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Articles

Entrepreneurial drivers, barriers and enablers of computing students: gendered perspectives from an Australian and UK university

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Pages 1892-1905 | Published online: 03 Jul 2019
 

ABSTRACT

This paper investigates computing students’ entrepreneurial intentions, motivations, recognisable barriers and encouragements towards entrepreneurship, with a focus on gender. Two universities, one in Australia and one in the UK (n = 247), were used as locations for the research to consider two distinct contexts. In each university there were similarly high levels of interest in entrepreneurship among computing students, however some significant differences in responses were found, especially between male and female participants. Job flexibility was a strong motivation for the UK-based female participants; while female participants at the Australian university identified internal barriers (such as lack of confidence and experience). Enablers to entrepreneurial activity were identified, including access to incubators and academic support. Directing such support towards computing students, while recognising gender differences, could increase interest in, and take-up of, entrepreneurship. Recommendations are made regarding how universities can best support would-be entrepreneurs and encourage inclusive entrepreneurship into the future.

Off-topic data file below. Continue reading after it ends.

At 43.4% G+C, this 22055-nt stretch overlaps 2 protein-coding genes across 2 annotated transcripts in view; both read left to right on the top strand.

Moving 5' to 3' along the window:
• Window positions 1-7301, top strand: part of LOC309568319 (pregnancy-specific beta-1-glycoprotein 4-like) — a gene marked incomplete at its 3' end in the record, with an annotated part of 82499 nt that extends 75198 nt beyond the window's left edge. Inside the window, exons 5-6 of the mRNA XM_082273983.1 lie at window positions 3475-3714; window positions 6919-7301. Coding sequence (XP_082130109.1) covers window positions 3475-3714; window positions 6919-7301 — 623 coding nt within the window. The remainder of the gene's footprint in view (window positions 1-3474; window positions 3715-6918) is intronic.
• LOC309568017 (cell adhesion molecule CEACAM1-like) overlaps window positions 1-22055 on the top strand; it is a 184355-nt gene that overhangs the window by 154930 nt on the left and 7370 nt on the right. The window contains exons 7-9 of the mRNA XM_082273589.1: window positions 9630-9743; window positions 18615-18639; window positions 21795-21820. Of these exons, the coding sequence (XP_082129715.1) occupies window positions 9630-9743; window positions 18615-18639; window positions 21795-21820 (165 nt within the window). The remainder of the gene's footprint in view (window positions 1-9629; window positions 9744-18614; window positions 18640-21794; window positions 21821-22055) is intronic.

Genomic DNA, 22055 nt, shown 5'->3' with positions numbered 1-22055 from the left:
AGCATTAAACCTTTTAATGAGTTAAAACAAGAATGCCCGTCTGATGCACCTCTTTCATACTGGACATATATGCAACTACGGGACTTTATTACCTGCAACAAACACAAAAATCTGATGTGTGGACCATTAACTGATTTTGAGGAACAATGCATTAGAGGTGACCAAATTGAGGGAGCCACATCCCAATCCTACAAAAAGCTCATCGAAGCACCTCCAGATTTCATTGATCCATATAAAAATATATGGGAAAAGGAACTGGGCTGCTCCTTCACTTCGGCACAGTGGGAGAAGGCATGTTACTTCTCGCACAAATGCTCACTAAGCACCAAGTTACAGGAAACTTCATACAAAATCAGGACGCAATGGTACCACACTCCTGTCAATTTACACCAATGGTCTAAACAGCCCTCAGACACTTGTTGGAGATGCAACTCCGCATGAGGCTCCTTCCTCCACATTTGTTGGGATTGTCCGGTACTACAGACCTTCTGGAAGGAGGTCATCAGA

Acknowledgements

We thank Rob Gresham and the SRHE for enabling financial support and advice. We acknowledge the support of Professors Margaret Jollands, Kay Latham, Liz Bacon and Lachlan McKinnon, Dr Cate Gribble, Dr Mark Rahimi, Dr Tanja Capic and Cilla Richards.

Disclosure statement

No potential conflict of interest was reported by the authors.

Correction Statement

This article has been republished with minor changes. These changes do not impact the academic content of the article.

Additional information

Funding

This work was funded by an SRHE Research Award [grant number RA1616].

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